Thrills and chills enough to satisfy the most capricious of gods

Bakkhai – Almeida Theatre, until 19 September 2015 (ticketsthere are still a handful of remaining)Ben-Whishaw-in-Bakkhai2 Photo credit Marc Brenner

The first notable thing about ‘Bakkhai’, Anne Carson’s new translation of Euripides ancient tragedy, is the missing definite article from the play’s title. Commonly known as ‘The Bacchae’ the removal of ‘the’ feels in itself a significant act in keeping with the indeterminate nature of the play’s leading character, Dionysos.

We use ‘the’ when the person taking in the information will know exactly to what we will refer. Yet in a Thebes that has been brought under the spell of a mysterious interloper nothing is quite as it seems. Dionysos may appear as man or, as seen by Pentheus a ‘bull leading me in procession [with] horns growing out of your head’,  entranced ‘menead[s] sitting happily  working at little tasks’ are also capable of pulling ‘a calf to pieces as it bellowed alive in her bare hands’. Thebes itself is lit by two suns/sons; one for those who see and one those who do not.  In this world how can we be sure enough of what we know for anything to feel definite.

Ben Whishaw and Bertie Carvel face off in Bakkhai Almeida Theatre Photo credit Marc BrennerAnne Carson’s decision is just one small part of a superb translation. It follows her exceptional reworking of Sophocles’ Antigone for Ivo Van Hove. In all the plaudits heading for Ben Whishaw’s central performance and Orlando Gough’s magnificent composition for the Chorus, Carson’s contribution should not be underestimated. If her translation of Antigone stripped backed much of the poetic, Bakkhai feels more of a hybrid. If it uses a simplified language that allows a naturalness of speech within Thebes that is much in keeping with the modern world – Pentheus’ order to ‘go to Teiresias’ little outpost and bulldoze it’ could come from any age – then upon Mt Cithaeron the language changes in order to retain the sense of ancient rites and rituals.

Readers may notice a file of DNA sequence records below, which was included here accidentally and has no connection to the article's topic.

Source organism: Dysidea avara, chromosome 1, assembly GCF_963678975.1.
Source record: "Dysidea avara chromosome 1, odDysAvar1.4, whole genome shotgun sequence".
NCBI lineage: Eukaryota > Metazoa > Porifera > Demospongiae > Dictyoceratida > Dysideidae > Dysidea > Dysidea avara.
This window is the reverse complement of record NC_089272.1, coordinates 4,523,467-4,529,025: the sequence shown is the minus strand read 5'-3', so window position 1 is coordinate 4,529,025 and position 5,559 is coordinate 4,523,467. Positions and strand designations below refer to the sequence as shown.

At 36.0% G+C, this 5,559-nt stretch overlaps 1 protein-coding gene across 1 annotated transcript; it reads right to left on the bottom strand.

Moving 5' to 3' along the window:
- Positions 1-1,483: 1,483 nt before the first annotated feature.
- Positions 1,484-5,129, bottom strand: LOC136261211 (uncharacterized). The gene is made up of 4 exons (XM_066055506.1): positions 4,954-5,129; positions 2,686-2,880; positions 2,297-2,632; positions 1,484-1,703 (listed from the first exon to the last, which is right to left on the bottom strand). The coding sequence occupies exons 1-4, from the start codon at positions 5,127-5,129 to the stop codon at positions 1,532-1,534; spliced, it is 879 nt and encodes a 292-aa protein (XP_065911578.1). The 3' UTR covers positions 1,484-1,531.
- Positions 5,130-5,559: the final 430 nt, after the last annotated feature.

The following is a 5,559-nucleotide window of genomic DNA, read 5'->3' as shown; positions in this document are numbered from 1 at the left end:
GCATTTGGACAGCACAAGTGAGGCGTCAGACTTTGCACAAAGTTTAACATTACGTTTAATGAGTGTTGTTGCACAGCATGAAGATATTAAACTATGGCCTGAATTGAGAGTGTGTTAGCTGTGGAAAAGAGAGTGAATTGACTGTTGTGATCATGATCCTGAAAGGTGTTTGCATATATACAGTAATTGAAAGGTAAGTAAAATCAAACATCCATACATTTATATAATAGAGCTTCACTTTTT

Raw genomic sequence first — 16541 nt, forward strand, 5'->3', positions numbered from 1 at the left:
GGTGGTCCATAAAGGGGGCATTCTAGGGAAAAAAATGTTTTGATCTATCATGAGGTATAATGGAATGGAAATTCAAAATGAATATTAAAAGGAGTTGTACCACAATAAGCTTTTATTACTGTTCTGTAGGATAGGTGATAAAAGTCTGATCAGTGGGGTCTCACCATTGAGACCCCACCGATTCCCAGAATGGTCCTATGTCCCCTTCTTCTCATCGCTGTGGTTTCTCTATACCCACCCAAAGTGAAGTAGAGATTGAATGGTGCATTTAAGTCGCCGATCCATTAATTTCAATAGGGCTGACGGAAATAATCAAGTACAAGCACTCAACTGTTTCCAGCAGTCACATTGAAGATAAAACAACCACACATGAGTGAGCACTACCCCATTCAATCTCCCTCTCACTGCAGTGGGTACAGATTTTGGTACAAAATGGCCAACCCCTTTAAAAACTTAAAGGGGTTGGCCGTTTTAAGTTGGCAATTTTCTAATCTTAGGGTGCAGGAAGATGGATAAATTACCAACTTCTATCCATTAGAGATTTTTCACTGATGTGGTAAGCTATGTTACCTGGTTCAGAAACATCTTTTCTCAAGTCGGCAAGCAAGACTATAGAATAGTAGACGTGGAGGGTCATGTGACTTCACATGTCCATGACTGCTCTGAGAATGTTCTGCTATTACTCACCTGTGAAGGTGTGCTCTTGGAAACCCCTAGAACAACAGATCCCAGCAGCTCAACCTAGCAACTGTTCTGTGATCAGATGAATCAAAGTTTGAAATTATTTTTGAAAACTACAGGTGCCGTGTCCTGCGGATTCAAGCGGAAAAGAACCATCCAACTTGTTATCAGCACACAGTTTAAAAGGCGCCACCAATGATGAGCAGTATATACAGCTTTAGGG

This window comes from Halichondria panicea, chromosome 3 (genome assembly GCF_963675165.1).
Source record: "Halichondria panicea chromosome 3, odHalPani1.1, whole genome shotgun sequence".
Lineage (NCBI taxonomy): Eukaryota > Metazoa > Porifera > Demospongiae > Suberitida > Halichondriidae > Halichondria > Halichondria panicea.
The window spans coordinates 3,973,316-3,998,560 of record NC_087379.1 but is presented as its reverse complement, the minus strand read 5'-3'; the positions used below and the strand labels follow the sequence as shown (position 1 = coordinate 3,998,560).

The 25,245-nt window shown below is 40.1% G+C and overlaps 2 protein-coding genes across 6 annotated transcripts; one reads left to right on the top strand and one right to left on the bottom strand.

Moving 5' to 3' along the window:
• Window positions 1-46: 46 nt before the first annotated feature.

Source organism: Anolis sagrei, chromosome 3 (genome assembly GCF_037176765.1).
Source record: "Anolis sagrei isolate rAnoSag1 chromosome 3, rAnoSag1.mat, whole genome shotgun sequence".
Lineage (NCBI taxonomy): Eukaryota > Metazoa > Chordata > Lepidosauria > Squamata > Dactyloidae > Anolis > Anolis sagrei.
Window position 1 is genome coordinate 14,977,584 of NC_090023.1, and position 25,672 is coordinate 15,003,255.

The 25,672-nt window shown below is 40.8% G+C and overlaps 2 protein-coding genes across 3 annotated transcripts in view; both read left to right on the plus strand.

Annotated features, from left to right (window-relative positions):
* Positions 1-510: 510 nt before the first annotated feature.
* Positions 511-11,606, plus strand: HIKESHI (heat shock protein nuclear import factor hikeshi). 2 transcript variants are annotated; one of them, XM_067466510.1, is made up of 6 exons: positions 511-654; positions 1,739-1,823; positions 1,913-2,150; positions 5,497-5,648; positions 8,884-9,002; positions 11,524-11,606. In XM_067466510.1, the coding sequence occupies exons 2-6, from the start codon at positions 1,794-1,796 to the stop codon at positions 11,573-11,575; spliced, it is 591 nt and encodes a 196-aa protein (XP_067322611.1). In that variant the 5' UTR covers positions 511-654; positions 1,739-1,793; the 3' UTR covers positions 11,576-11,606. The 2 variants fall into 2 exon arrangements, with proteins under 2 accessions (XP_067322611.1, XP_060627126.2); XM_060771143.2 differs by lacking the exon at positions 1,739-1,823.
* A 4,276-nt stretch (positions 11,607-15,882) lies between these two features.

It feels that this approach to the writing is aligned with James McDonald’s vision of the play. Transformation seems to be at the heart of McDonald’s approach. Language transforms depending on place.

The arrival of this mysterious stranger is the catalyst for a series of transformations. Pentheus and Dionysos are both sons of Thebes but equally they are two halves of one person. Dionysos is the explosion of all that Pentheus has repressed, in himself and in the society he governs. We feel the yearning of the populace when the shepherd, despite terror at what he has witnessed, recounts how Dionysos ‘gave the gift of wine to men: why, without wine we’ve no freedom from pain. Without wine there’s no sex. Without sex life isn’t worth living’. This is both act of narration and reproach for Pentheus.

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Watch a teaser trailer


To keep your voice while all around you are losing theirs…

Dumbstruck – Fine Chisel @ Battersea Arts Centre, until 19 July